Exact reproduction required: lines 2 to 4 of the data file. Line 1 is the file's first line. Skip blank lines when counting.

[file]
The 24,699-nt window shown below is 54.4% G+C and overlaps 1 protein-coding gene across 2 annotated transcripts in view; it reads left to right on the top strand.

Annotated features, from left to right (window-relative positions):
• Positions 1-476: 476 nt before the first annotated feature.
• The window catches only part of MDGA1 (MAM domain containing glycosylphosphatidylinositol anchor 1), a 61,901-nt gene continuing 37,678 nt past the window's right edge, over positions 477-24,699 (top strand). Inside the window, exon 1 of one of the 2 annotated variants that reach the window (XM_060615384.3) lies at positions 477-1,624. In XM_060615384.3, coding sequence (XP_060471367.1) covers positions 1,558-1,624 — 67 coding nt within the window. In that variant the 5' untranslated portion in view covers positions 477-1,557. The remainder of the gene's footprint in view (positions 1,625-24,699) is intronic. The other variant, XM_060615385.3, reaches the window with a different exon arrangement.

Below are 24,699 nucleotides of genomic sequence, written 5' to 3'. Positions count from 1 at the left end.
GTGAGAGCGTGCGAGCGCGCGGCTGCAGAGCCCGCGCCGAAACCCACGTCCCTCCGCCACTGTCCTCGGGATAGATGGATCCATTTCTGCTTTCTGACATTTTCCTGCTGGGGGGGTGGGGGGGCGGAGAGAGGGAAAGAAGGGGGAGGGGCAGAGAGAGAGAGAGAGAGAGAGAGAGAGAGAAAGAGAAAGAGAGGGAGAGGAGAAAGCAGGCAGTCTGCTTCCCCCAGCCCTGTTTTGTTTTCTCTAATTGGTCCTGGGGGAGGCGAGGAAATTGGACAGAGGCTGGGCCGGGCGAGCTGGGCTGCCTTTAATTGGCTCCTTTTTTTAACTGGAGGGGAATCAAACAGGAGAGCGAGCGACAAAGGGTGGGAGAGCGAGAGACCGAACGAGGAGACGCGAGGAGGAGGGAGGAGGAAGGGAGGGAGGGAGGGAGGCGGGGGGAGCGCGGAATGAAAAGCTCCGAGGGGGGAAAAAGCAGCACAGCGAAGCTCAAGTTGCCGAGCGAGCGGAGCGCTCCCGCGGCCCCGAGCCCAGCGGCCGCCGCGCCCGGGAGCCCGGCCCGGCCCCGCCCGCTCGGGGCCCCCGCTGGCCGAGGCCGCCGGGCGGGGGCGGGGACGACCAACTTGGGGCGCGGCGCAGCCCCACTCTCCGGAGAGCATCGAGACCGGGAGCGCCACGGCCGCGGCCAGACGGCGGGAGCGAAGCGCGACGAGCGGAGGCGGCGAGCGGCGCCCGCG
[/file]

Annotated features, from left to right (window-relative positions):
• Positions 1-476: 476 nt before the first annotated feature.
• The window catches only part of MDGA1 (MAM domain containing glycosylphosphatidylinositol anchor 1), a 61,901-nt gene continuing 37,678 nt past the window's right edge, over positions 477-24,699 (top strand). Inside the window, exon 1 of one of the 2 annotated variants that reach the window (XM_060615384.3) lies at positions 477-1,624. In XM_060615384.3, coding sequence (XP_060471367.1) covers positions 1,558-1,624 — 67 coding nt within the window. In that variant the 5' untranslated portion in view covers positions 477-1,557. The remainder of the gene's footprint in view (positions 1,625-24,699) is intronic. The other variant, XM_060615385.3, reaches the window with a different exon arrangement.